What buyers got with the full-size 1980s Pontiac wagon was something that worked – it was 100% utilitarian. The Pontiac B-body wagon provided reliable transportation with a very spacious interior cabin and an attractive exterior. And the buyers that recognized this in the 1980s just wouldn’t let the full-size Pontiac wagon die. However to merely summarize this wagon in this fashion would be like visiting the Empire State Building and never going to the top floor observation deck. And if you don’t believe me, then the next time you watch those classic 1980s movies take a closer look at the cars used by the main characters. Upon closer inspection you’ll be surprised at how many 1980s GM and Ford full-size station wagons were used, especially in those movies portraying typical suburban life. The reason is that these wagons transcended the utilitarian stereotype and were truly a staple of 1980s suburban existence. As time passes the 1980s full-size wagons that survive the automobile graveyard or the crusher, are destined to become classics. It may take another 20 to 30 years, but that time will come. When that day arrives the full-size 1980s Pontiac station wagon will receive the honor it deserves.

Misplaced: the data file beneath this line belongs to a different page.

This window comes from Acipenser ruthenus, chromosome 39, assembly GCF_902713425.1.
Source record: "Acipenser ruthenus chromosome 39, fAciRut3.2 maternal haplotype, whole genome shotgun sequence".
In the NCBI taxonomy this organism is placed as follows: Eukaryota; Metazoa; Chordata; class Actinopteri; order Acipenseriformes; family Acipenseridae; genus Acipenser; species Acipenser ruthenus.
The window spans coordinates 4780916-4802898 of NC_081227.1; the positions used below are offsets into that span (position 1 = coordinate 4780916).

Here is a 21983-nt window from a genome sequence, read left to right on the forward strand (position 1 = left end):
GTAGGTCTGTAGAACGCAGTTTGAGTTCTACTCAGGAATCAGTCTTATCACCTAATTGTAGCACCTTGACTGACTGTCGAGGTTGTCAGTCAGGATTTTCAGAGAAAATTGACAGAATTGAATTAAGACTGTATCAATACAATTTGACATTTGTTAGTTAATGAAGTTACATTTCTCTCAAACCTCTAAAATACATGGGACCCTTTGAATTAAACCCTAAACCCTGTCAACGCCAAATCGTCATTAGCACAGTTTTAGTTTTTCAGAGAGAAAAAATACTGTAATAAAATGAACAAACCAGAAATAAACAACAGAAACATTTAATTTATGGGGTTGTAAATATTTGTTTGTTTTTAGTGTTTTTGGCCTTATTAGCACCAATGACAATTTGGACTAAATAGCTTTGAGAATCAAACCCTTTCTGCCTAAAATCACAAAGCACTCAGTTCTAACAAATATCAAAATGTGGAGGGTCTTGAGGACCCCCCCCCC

Written contents in this article – © 2013 Pete Dunton – All Rights Reserved